One way to see the Gillette Castle is by the Essex Steam Train & Riverboat ride, which runs from May through October. The 2-1/2-hour historic train ride begins at the Essex Station and runs for a 12-mile round trip through the quintessential New England towns and unspoiled parts of the Connecticut River Valley. Then comes an hour-long riverboat ride along the Connecticut River on the Becky Thatcher, where passengers will see Gillette’s Castle, Goodspeed Opera House and Haddam Swing Bridge.

Five things You’ll Remember About Gillette Castle


Gillette designed and local woodworkers carved several dozen wood: doors with complicated wooden locking mechanisms. He designed whimsical light switches to look like switches on a train engine.

Original Furniture

You can tell Gillette lived on a boat. The house has built-in couches, and a movable table and desk chair on tracks.  One table has moveable pieces hanging from it. Gillette loved cats – he once had 17 — and they loved to bat the table ornaments.

Bedroom in Gillette Castle

Stained Glass Windows.

Gillette brightened the inside of his stone castle with plenty of colored light. Tiffany designed several of the light fixtures. There’s also an unusual stained glass window that looks as if someone threw confetti at it.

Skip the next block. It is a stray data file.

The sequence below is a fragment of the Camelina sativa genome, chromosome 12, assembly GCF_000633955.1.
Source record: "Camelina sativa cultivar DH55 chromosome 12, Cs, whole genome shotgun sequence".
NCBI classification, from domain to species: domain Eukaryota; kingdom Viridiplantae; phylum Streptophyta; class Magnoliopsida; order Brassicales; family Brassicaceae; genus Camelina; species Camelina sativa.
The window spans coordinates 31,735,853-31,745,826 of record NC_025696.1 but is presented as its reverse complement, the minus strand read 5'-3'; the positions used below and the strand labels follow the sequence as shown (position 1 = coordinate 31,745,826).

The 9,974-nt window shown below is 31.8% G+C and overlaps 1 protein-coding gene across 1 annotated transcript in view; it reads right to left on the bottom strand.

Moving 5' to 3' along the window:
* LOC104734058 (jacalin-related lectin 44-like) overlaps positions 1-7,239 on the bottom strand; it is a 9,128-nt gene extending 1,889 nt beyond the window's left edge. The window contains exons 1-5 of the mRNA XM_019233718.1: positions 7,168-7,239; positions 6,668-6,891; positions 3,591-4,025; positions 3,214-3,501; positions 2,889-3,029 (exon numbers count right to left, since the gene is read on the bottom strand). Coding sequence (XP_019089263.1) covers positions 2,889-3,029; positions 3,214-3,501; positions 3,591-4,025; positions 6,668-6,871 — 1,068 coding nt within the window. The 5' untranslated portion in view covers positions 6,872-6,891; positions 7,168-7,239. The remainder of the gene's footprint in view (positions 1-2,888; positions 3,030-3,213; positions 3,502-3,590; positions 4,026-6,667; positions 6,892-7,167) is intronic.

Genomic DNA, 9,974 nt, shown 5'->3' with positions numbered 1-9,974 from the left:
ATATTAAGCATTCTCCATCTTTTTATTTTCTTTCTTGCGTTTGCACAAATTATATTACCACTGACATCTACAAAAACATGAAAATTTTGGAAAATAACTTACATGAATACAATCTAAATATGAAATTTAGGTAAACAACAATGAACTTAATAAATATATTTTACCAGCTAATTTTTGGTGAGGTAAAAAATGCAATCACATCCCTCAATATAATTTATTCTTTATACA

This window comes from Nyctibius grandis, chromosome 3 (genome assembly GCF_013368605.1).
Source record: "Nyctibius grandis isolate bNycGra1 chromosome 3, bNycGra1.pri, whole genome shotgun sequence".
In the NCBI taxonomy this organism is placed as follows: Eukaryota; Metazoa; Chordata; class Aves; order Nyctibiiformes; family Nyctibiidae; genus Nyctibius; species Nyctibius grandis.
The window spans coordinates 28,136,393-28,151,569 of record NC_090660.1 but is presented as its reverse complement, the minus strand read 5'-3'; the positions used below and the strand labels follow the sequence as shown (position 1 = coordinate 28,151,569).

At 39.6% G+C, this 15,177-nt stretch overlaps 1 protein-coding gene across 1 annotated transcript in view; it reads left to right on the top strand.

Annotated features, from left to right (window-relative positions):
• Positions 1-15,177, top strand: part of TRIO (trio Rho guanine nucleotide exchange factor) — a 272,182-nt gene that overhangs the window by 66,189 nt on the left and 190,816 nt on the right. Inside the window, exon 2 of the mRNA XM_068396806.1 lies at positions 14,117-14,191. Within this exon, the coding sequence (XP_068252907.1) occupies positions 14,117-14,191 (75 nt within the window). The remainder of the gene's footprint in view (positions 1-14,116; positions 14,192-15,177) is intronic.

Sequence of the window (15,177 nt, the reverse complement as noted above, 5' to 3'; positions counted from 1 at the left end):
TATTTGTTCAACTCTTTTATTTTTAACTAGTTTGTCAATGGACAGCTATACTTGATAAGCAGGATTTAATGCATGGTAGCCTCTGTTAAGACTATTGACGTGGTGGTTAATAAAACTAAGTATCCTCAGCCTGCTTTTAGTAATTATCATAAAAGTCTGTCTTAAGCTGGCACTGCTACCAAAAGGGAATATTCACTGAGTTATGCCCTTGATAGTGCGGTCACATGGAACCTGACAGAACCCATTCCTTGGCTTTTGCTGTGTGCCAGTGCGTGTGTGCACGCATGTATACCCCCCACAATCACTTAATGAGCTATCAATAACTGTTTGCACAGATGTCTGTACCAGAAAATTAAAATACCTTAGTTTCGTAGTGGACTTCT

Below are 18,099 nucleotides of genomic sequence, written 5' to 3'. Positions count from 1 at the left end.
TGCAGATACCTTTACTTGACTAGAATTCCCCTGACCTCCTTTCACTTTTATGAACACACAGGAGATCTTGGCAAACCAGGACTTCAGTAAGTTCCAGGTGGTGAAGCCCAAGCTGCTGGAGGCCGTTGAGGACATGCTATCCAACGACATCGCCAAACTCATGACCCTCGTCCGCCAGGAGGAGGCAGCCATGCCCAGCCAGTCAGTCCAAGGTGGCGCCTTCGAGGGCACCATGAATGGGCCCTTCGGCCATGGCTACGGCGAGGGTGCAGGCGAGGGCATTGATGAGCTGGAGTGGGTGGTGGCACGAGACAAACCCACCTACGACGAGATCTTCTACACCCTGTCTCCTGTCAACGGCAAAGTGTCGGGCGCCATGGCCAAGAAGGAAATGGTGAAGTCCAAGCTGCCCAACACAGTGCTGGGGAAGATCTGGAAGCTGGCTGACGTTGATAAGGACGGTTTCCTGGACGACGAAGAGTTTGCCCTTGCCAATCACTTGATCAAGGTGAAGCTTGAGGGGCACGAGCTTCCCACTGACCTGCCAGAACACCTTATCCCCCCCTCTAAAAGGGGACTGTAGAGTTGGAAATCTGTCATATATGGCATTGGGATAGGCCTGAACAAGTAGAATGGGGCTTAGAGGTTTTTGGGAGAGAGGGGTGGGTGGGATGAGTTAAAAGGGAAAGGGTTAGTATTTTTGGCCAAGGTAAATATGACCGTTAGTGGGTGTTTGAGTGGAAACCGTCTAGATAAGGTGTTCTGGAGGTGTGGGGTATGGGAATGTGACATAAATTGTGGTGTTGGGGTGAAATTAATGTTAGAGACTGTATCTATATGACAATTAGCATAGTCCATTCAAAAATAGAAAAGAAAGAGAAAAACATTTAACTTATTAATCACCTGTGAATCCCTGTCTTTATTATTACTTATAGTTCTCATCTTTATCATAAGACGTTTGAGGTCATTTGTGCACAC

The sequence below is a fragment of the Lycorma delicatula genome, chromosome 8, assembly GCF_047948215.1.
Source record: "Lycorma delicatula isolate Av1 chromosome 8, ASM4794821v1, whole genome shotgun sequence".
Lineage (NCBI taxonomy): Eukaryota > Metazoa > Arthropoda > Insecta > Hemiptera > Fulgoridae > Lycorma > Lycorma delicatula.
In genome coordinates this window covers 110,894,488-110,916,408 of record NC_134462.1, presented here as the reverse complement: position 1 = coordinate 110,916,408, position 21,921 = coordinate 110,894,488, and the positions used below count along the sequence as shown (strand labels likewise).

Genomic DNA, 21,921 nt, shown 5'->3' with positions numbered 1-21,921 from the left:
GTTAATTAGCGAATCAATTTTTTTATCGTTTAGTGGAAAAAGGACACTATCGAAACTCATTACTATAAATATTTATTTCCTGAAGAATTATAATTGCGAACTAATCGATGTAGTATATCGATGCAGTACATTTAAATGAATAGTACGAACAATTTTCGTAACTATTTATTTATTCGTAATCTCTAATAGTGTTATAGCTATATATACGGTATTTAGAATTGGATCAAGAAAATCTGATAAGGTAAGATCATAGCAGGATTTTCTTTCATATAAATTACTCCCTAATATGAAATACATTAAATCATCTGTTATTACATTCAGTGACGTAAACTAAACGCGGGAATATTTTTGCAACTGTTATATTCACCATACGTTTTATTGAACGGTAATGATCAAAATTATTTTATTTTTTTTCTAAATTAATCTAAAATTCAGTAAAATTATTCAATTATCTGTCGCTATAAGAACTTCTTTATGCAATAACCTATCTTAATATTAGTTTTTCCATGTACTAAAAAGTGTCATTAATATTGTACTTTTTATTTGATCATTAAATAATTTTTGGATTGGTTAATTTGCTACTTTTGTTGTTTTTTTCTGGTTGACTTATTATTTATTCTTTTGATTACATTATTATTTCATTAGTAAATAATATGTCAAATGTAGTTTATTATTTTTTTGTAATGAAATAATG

Gillette had mirrors placed around the house so he could check on visitors. From his room he could check the mirrors at the far end of the Great Hall and decide whether to greet the visitor or stay in his room.

He could also watch guests try to open the tricky latch to his liquor cabinet after he ostensibly went to bed.

Spectacular Views

The grounds alone are worth a visit even when the castle doesn’t open for tours. The old estate still has remnants of Gillette’s railroad, a stone picnic pavilion, a goldfish pond, a tunnel, wooden bridges and hiking trails. Visitors rate the view of the Connecticut River as spectacular, especially in the fall.

Gillette Castle in winter

If You Visit…

You are strongly recommended to call ahead to order a ticket and reserve a time to tour the Gillette Castle.  Leave some time to check out the visitors’ center, which has articles, photos and a short film about William Gillette. There’s also a gift shop.

Don’t let the summer heat deter you – the castle has air conditioning.

You’ll find parking easily in a big paved lot with handicapped spaces in front. The house, though, has stairs that the mobility-impaired might find troublesome.

You can skip the house, as the state park is open year-round from dawn to sundown. Pack lunch and enjoy it on a picnic table near the pond, or you can buy lunch at the restaurant., Sherlock’s Grill. The restrooms have won praise for their cleanliness.

Check the website — https://www.gillettecastlefriends.org/history-of-the-castle — for more information.

Images: Gillette Castle from below: Highsmith, Carol M, photographer. Gillette Castle from the Connecticut River, East Haddam, Connecticut. United States East Haddam Connecticut, 2011. October. Photograph. https://www.loc.gov/item/2012631702/. Bedroom:  By Magnus Bäck – Own work, CC BY 3.0, https://commons.wikimedia.org/w/index.php?curid=20727652. Gillette Castle with snow By Shikai fang – Own work, CC BY-SA 4.0, https://commons.wikimedia.org/w/index.php?curid=82311659. Gillette Castle interior By Joe Mabel, CC BY-SA 3.0, https://commons.wikimedia.org/w/index.php?curid=27731693. East Haddam By Ahymander – Own work, CC BY-SA 3.0, https://commons.wikimedia.org/w/index.php?curid=144079816.